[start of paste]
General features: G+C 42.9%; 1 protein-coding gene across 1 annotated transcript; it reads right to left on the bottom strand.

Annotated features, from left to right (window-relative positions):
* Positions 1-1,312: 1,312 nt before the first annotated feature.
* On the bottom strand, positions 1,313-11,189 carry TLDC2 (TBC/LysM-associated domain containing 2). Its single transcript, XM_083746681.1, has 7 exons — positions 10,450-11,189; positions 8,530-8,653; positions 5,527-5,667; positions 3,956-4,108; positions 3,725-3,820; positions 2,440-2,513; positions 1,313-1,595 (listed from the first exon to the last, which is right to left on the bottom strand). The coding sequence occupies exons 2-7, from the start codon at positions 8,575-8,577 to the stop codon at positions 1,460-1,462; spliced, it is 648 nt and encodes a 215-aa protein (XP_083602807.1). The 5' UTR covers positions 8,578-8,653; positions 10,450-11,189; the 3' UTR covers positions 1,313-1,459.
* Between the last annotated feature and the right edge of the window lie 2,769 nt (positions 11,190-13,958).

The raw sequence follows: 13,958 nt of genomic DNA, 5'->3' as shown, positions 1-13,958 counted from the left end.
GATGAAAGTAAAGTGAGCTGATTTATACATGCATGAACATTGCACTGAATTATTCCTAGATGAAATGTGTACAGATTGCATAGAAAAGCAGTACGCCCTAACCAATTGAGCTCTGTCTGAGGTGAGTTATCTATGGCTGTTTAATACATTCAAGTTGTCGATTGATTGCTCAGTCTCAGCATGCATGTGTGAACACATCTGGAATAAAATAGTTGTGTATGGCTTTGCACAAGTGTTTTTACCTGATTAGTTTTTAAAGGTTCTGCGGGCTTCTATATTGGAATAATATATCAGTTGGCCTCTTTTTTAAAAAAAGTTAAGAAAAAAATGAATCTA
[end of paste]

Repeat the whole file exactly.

General features: G+C 42.9%; 1 protein-coding gene across 1 annotated transcript; it reads right to left on the bottom strand.

Annotated features, from left to right (window-relative positions):
* Positions 1-1,312: 1,312 nt before the first annotated feature.
* On the bottom strand, positions 1,313-11,189 carry TLDC2 (TBC/LysM-associated domain containing 2). Its single transcript, XM_083746681.1, has 7 exons — positions 10,450-11,189; positions 8,530-8,653; positions 5,527-5,667; positions 3,956-4,108; positions 3,725-3,820; positions 2,440-2,513; positions 1,313-1,595 (listed from the first exon to the last, which is right to left on the bottom strand). The coding sequence occupies exons 2-7, from the start codon at positions 8,575-8,577 to the stop codon at positions 1,460-1,462; spliced, it is 648 nt and encodes a 215-aa protein (XP_083602807.1). The 5' UTR covers positions 8,578-8,653; positions 10,450-11,189; the 3' UTR covers positions 1,313-1,459.
* Between the last annotated feature and the right edge of the window lie 2,769 nt (positions 11,190-13,958).

The raw sequence follows: 13,958 nt of genomic DNA, 5'->3' as shown, positions 1-13,958 counted from the left end.
GATGAAAGTAAAGTGAGCTGATTTATACATGCATGAACATTGCACTGAATTATTCCTAGATGAAATGTGTACAGATTGCATAGAAAAGCAGTACGCCCTAACCAATTGAGCTCTGTCTGAGGTGAGTTATCTATGGCTGTTTAATACATTCAAGTTGTCGATTGATTGCTCAGTCTCAGCATGCATGTGTGAACACATCTGGAATAAAATAGTTGTGTATGGCTTTGCACAAGTGTTTTTACCTGATTAGTTTTTAAAGGTTCTGCGGGCTTCTATATTGGAATAATATATCAGTTGGCCTCTTTTTTAAAAAAAGTTAAGAAAAAAATGAATCTA